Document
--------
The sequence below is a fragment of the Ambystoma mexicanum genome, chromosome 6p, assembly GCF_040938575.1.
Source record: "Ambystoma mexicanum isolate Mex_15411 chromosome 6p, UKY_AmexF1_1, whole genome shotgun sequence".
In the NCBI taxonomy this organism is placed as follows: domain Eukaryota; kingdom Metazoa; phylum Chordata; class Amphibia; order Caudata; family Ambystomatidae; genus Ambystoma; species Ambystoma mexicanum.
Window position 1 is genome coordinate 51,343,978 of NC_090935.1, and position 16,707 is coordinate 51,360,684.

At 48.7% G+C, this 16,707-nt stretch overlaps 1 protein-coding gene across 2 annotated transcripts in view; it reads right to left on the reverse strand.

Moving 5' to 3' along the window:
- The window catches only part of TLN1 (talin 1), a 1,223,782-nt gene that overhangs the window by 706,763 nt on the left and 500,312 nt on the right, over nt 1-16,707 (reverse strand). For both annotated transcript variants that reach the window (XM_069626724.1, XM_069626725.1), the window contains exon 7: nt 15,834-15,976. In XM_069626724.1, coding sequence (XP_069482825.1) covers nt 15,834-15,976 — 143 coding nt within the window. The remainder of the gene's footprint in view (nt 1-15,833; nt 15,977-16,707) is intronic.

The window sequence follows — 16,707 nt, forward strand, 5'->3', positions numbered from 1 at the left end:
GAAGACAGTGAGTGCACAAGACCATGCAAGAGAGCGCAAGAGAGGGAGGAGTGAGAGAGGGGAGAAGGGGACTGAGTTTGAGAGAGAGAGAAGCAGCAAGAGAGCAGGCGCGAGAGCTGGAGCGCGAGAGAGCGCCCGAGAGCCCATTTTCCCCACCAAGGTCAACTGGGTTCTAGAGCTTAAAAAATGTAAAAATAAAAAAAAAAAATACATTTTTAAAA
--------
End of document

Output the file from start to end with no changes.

The sequence below is a fragment of the Ambystoma mexicanum genome, chromosome 6p, assembly GCF_040938575.1.
Source record: "Ambystoma mexicanum isolate Mex_15411 chromosome 6p, UKY_AmexF1_1, whole genome shotgun sequence".
In the NCBI taxonomy this organism is placed as follows: domain Eukaryota; kingdom Metazoa; phylum Chordata; class Amphibia; order Caudata; family Ambystomatidae; genus Ambystoma; species Ambystoma mexicanum.
Window position 1 is genome coordinate 51,343,978 of NC_090935.1, and position 16,707 is coordinate 51,360,684.

At 48.7% G+C, this 16,707-nt stretch overlaps 1 protein-coding gene across 2 annotated transcripts in view; it reads right to left on the reverse strand.

Moving 5' to 3' along the window:
- The window catches only part of TLN1 (talin 1), a 1,223,782-nt gene that overhangs the window by 706,763 nt on the left and 500,312 nt on the right, over nt 1-16,707 (reverse strand). For both annotated transcript variants that reach the window (XM_069626724.1, XM_069626725.1), the window contains exon 7: nt 15,834-15,976. In XM_069626724.1, coding sequence (XP_069482825.1) covers nt 15,834-15,976 — 143 coding nt within the window. The remainder of the gene's footprint in view (nt 1-15,833; nt 15,977-16,707) is intronic.

The window sequence follows — 16,707 nt, forward strand, 5'->3', positions numbered from 1 at the left end:
GAAGACAGTGAGTGCACAAGACCATGCAAGAGAGCGCAAGAGAGGGAGGAGTGAGAGAGGGGAGAAGGGGACTGAGTTTGAGAGAGAGAGAAGCAGCAAGAGAGCAGGCGCGAGAGCTGGAGCGCGAGAGAGCGCCCGAGAGCCCATTTTCCCCACCAAGGTCAACTGGGTTCTAGAGCTTAAAAAATGTAAAAATAAAAAAAAAAAATACATTTTTAAAA